14. In order that the appeal be progressed it is further directed that the appellants shall file and serve the Record of Appeal and submission within 30 days from today. Upon service by the appellant, the respondents shall within 21 days, file and serve written submission, to enable the appeal be mentioned on the 17.09.2020 for further directions.
15. In addition, the appellants having offered to give an undertaking as to payment of damages should they be ultimately adjudged to have been wrongful in the detainer of the goods, they shall file in court within 7 days from today, an undertaking addressed to the Deputy Registrar, for the payment of any damage or loss that shall have been suffered by the respondents.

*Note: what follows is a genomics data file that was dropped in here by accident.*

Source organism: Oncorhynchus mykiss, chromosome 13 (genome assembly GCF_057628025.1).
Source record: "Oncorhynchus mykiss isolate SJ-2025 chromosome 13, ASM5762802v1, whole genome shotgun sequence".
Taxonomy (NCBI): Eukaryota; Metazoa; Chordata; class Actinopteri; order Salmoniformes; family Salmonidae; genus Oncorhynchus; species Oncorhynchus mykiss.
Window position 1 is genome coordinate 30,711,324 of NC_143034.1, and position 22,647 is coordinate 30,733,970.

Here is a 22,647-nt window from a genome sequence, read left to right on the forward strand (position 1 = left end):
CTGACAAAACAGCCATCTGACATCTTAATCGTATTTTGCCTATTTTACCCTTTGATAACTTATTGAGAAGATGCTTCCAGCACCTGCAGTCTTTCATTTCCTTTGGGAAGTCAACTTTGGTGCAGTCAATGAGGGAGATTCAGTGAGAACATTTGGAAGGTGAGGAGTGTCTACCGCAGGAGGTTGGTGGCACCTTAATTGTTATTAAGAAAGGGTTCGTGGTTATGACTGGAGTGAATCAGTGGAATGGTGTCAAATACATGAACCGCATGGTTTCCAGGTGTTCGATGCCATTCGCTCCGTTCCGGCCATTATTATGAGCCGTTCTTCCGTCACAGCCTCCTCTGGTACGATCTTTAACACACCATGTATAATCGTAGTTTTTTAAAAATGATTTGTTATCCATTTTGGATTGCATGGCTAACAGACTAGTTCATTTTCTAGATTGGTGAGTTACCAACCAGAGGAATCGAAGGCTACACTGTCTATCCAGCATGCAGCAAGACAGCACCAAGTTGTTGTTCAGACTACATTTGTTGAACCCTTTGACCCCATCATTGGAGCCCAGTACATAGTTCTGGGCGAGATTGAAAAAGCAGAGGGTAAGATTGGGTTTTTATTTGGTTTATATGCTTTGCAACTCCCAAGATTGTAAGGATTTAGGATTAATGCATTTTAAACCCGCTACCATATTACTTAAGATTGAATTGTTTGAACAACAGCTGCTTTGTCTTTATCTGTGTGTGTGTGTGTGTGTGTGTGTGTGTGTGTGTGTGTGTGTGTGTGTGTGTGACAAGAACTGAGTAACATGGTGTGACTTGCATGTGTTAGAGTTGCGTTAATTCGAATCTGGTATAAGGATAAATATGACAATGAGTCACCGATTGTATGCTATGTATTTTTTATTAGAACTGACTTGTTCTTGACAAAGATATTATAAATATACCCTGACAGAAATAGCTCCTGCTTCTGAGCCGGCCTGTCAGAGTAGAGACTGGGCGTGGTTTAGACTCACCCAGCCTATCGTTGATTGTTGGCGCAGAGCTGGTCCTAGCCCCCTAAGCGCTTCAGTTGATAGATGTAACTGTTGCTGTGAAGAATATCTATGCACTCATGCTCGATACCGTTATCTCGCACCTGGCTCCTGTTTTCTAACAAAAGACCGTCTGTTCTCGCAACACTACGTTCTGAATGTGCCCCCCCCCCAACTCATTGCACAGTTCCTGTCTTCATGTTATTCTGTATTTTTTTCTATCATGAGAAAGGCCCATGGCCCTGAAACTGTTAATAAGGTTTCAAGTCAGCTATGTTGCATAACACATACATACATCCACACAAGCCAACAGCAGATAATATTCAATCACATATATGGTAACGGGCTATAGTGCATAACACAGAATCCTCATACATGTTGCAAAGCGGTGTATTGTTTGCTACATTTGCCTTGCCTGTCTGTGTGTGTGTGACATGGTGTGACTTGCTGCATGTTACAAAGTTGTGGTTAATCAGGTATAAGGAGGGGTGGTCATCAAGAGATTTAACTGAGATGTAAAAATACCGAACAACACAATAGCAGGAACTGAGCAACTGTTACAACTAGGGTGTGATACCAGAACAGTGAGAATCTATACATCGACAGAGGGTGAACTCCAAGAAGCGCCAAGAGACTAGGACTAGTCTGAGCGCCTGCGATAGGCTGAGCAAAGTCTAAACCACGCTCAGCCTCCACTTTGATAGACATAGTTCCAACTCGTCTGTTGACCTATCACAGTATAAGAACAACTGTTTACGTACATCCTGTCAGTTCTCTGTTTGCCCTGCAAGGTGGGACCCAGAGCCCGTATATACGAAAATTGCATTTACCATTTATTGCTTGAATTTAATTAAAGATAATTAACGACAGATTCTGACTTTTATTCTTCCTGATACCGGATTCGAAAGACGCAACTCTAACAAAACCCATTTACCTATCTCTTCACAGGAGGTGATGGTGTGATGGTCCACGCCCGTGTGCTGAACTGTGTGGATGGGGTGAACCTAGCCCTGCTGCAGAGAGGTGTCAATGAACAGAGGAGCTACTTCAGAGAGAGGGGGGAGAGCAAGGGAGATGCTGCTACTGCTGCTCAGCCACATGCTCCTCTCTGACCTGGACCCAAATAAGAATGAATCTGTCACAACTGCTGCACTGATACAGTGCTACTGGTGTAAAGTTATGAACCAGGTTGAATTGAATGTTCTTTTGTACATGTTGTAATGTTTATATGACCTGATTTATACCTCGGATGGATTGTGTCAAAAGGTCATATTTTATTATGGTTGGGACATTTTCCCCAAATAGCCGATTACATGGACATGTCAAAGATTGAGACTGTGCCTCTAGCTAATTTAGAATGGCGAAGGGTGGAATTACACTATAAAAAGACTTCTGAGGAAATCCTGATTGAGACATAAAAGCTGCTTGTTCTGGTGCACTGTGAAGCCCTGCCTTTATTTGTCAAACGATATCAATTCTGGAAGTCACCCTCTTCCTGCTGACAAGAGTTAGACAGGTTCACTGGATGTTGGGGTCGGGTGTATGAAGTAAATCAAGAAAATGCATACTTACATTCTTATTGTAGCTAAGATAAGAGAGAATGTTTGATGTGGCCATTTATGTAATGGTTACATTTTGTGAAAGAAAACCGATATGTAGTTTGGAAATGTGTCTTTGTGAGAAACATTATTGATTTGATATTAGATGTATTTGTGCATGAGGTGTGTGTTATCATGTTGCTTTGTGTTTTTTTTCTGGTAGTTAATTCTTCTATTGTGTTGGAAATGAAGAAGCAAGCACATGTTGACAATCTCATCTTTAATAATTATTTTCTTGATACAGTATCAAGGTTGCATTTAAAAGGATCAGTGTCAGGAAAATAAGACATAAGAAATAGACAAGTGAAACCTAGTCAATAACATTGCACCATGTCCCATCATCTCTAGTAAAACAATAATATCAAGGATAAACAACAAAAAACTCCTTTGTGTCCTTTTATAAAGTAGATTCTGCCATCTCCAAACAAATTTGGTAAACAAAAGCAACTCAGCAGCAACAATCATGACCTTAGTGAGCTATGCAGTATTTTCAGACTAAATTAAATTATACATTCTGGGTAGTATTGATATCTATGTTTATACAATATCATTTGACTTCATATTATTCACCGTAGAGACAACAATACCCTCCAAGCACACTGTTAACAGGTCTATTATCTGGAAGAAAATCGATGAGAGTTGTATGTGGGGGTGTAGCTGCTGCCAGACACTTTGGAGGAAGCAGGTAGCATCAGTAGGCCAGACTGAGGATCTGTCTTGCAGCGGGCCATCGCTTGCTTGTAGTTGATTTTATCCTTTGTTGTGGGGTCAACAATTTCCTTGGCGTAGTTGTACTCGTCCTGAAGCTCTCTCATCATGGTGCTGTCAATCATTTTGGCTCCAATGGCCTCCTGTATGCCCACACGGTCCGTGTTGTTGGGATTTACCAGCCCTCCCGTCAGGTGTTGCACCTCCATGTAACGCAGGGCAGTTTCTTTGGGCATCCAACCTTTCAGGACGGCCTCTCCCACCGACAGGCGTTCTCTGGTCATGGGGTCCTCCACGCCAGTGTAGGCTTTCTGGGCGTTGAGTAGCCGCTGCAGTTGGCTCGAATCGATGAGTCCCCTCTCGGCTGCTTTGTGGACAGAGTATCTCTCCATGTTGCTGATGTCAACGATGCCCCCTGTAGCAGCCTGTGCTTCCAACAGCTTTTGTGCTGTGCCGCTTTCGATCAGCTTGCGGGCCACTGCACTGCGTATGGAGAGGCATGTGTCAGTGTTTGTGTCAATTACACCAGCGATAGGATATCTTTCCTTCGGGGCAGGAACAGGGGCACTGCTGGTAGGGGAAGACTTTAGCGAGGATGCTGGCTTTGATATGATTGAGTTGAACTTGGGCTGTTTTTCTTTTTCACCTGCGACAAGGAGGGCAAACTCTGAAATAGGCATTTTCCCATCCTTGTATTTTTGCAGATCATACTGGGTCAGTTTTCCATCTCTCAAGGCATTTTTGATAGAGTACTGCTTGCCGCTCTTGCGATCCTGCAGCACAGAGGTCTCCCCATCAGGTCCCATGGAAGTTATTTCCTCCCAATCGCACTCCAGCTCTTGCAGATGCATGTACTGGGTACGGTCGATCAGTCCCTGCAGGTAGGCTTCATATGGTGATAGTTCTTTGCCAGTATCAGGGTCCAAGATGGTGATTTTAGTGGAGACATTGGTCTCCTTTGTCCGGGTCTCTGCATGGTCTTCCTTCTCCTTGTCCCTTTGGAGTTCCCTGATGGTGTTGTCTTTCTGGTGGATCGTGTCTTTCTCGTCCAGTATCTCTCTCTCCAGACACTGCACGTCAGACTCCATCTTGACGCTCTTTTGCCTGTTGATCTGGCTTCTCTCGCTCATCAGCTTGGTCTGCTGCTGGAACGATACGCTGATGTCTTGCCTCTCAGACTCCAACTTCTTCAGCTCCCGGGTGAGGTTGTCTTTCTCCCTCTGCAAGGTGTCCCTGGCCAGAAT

16. Time shall be of essence and if the appellant shall default in complying with any of the conditions imposed, the stay hereby granted shall stand lapsed and the respondent will then be at liberty to take out enforcement proceedings of the mandatory injunction in accordance with the law.
17. On costs I direct that the same be left to abide the outcome of the appeal.
Dated, signed and delivered at Mombasa this 29th day of June 2020
P J O Otieno